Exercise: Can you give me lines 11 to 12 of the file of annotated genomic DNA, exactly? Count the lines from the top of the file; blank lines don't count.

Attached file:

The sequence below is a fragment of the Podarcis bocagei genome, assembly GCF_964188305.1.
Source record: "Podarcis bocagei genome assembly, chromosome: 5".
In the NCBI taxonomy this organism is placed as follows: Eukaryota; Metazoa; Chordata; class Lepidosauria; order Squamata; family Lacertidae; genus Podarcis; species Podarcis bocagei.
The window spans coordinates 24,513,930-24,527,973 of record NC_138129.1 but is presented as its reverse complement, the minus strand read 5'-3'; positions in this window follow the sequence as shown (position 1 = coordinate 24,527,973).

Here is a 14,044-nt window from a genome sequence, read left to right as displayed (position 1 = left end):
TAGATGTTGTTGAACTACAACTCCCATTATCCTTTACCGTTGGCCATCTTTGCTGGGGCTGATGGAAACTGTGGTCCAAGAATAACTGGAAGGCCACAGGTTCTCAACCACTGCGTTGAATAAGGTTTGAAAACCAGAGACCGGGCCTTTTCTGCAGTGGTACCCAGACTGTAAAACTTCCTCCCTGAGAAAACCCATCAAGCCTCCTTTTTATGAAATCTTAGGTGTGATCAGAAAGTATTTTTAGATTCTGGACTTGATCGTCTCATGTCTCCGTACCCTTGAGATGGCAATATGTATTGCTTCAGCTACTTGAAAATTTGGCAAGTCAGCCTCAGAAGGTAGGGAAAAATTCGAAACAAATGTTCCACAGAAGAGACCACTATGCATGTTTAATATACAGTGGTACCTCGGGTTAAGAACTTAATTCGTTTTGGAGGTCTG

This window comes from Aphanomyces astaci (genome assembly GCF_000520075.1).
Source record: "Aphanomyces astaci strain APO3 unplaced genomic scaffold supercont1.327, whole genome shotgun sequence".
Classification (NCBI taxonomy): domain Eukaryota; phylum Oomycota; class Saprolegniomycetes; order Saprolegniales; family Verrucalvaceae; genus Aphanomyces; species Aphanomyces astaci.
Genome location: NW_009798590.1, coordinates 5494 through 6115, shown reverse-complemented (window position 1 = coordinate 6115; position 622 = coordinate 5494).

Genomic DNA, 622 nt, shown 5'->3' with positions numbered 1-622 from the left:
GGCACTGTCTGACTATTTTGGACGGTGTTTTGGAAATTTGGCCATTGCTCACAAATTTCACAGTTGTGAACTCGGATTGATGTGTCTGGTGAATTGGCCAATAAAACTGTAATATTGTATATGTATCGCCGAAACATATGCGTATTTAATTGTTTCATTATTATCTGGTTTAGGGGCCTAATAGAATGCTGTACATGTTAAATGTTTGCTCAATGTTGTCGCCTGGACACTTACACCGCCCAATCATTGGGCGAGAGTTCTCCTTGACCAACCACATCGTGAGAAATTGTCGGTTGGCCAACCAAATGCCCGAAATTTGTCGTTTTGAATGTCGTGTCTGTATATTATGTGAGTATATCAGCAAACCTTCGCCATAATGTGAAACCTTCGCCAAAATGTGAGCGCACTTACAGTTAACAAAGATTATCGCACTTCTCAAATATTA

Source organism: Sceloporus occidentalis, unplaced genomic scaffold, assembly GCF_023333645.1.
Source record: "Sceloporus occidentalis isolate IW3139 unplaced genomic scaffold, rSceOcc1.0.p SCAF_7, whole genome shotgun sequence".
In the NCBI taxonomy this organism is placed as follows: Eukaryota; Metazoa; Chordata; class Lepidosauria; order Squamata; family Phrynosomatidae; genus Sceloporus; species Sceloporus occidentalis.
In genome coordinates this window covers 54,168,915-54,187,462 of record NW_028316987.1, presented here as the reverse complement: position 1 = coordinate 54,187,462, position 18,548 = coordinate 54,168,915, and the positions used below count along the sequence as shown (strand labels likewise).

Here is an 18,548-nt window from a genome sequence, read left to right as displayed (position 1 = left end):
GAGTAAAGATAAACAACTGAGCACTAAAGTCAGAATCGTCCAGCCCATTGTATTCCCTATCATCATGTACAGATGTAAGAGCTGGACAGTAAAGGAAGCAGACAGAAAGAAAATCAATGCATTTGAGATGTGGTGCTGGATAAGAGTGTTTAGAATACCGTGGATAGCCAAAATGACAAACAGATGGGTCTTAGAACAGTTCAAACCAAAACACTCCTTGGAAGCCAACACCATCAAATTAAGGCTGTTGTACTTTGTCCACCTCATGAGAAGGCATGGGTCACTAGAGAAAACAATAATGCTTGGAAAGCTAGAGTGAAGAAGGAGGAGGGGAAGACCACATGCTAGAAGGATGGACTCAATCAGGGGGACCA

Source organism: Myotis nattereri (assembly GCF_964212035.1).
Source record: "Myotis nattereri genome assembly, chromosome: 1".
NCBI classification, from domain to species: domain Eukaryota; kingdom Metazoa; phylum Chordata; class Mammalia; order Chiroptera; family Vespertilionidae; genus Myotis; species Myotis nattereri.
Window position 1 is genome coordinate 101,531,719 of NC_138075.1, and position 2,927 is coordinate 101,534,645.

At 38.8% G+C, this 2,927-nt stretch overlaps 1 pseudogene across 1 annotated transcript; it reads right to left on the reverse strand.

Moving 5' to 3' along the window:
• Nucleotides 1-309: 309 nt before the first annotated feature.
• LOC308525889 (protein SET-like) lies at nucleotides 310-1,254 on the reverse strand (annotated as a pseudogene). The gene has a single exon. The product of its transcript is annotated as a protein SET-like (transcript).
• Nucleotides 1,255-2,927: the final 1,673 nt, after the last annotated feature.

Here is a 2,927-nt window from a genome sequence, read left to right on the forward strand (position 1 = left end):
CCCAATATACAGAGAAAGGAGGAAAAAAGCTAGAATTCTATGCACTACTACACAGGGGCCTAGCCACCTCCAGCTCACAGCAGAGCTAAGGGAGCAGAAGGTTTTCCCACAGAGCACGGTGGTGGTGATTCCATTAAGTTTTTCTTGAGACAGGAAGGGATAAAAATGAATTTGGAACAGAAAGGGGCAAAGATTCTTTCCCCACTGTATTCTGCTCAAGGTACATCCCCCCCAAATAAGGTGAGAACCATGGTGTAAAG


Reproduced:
Genomic DNA, 622 nt, shown 5'->3' with positions numbered 1-622 from the left:
GGCACTGTCTGACTATTTTGGACGGTGTTTTGGAAATTTGGCCATTGCTCACAAATTTCACAGTTGTGAACTCGGATTGATGTGTCTGGTGAATTGGCCAATAAAACTGTAATATTGTATATGTATCGCCGAAACATATGCGTATTTAATTGTTTCATTATTATCTGGTTTAGGGGCCTAATAGAATGCTGTACATGTTAAATGTTTGCTCAATGTTGTCGCCTGGACACTTACACCGCCCAATCATTGGGCGAGAGTTCTCCTTGACCAACCACATCGTGAGAAATTGTCGGTTGGCCAACCAAATGCCCGAAATTTGTCGTTTTGAATGTCGTGTCTGTATATTATGTGAGTATATCAGCAAACCTTCGCCATAATGTGAAACCTTCGCCAAAATGTGAGCGCACTTACAGTTAACAAAGATTATCGCACTTCTCAAATATTA